Netflix is Spending Big to Tell The ‘Eurovision Song Contest’ Story

Netflix is Spending Big to Tell The ‘Eurovision Song Contest’ Story

Will Ferrell, star of hit comedies including “Elf,” “Anchorman” and “Step Brothers,” says he was amazed that nobody in Europe had made a film about the Eurovision Song Contest. 

Having fallen in love with the competition thanks to his Swedish wife, Ferrell and co-writer Andrew Steele are aiming to fill this perceived gap in the movie market, convincing Netflix to spend big on “Eurovision Song Contest: The Story of Fire Saga,” a glossy, all-star comedy that charts the story of Lars and Sigrit (Ferrell and co-star Rachel McAdams.)

The two best friends, hailing from the small town of Húsavík in Iceland, dream of winning the kitsch contest, much to the disapproval of Lars’ father Erick — played with a palpable sense of disbelief by Pierce Brosnan. When an unlikely (and slightly contrived) chain of events leaves Lars and Sigrit as Iceland’s only hope in the annual competition, they head to Edinburgh for the semifinals. Lars dreams only of advancing to the final and proving his father wrong, while Sigrit wishes only for Lars to notice how much she loves him.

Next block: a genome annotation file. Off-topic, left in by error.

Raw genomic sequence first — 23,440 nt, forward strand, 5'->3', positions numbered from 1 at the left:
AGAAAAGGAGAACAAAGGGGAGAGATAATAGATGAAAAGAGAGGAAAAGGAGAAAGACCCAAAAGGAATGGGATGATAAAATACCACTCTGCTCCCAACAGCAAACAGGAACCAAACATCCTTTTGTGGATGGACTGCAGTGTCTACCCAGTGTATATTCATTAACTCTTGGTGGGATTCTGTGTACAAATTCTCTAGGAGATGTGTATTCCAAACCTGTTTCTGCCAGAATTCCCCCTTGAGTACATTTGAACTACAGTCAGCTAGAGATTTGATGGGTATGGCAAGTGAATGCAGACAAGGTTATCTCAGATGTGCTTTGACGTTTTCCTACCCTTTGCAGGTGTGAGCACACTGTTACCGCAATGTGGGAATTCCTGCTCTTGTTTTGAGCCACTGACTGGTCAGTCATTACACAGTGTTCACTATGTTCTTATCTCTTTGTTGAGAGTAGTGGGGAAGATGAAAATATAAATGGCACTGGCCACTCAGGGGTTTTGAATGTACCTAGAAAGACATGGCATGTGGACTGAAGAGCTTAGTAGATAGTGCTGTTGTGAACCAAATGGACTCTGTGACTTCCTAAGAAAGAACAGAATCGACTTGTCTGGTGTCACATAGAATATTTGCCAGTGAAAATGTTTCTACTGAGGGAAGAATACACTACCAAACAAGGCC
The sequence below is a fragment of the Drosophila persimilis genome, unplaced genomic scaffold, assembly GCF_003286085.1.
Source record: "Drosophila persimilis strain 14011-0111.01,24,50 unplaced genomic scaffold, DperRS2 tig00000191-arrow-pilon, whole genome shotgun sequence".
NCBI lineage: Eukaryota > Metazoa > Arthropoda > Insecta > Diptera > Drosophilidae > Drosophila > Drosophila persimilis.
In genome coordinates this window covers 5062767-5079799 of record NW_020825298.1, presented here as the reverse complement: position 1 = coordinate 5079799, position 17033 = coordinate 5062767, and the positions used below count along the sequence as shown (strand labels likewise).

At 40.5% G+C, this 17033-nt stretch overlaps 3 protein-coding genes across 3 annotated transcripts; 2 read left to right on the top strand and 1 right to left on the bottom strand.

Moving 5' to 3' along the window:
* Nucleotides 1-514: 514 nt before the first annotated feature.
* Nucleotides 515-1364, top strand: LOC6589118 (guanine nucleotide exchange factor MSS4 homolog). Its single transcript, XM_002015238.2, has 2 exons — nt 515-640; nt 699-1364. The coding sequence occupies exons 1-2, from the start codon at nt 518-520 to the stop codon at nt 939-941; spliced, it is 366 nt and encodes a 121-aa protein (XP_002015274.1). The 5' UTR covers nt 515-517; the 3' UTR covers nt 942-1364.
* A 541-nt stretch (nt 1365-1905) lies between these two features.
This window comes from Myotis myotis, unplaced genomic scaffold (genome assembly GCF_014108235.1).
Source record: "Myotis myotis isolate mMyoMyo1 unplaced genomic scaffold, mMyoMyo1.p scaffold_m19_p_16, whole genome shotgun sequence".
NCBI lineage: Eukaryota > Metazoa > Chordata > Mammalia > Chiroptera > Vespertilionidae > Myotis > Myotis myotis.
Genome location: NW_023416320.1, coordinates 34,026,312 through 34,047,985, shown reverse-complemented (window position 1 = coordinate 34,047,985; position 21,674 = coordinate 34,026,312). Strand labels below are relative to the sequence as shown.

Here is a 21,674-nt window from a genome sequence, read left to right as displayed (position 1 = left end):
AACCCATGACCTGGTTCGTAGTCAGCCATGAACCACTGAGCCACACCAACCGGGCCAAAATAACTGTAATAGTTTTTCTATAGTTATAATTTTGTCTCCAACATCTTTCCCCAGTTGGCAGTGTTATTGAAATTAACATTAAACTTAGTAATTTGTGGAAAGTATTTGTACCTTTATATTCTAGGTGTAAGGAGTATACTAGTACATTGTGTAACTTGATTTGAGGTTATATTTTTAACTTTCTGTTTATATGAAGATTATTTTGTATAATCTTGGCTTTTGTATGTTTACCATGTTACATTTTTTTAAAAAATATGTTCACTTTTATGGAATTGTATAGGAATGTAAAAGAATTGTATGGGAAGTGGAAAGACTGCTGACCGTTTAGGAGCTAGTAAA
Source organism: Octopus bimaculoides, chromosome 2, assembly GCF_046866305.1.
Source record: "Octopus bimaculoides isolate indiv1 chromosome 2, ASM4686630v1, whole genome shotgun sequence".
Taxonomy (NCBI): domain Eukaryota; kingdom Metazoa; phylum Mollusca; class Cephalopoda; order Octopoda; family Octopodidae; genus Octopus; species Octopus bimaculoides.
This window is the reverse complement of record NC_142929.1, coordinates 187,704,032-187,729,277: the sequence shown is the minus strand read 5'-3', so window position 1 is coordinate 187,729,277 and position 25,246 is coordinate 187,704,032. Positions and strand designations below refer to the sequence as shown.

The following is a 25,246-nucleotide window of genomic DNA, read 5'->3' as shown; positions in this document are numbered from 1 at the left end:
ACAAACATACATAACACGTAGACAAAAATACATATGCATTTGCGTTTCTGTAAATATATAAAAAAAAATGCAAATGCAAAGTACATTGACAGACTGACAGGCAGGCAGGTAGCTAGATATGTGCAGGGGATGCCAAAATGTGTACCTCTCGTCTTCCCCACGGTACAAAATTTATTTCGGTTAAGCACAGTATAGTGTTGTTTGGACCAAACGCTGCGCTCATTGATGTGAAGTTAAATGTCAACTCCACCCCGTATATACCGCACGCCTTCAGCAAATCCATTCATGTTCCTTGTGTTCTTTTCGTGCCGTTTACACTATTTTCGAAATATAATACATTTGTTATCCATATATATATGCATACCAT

As with most Ferrell vehicles, “The Story of Fire Saga” contains some exemplary laugh-out-loud physical comedy, and some unarguably chuckle-worthy silliness. However, unlike his more popular movies, in “Eurovision Song Contest” viewers can count these moments on one hand.

While the film captures the wonderfully cheesy side of Eurovision extremely well — including a raft of hilariously on-the-nose portrayals of contestants and strikingly awful songs — and leans on the competition’s heritage with a smattering of cameos from formerwinners, the concept becomes stretched very quickly.

Ferrell and McAdams are entertaining enough, despite attempting Icelandic accents that don’t always land, but the film lacks the substance or structure to support the decision to let it run for more than two hours. Beyond its initial amusing premise, the movie sags under its own weight and ends up falling back on silly voices and some (very) tired national stereotypes. It’s a reasonably entertaining romp — and will doubtless get plenty of views on Netflix, even if those viewers don’t actually make it to the end — but it’s by no means a Ferrell classic.

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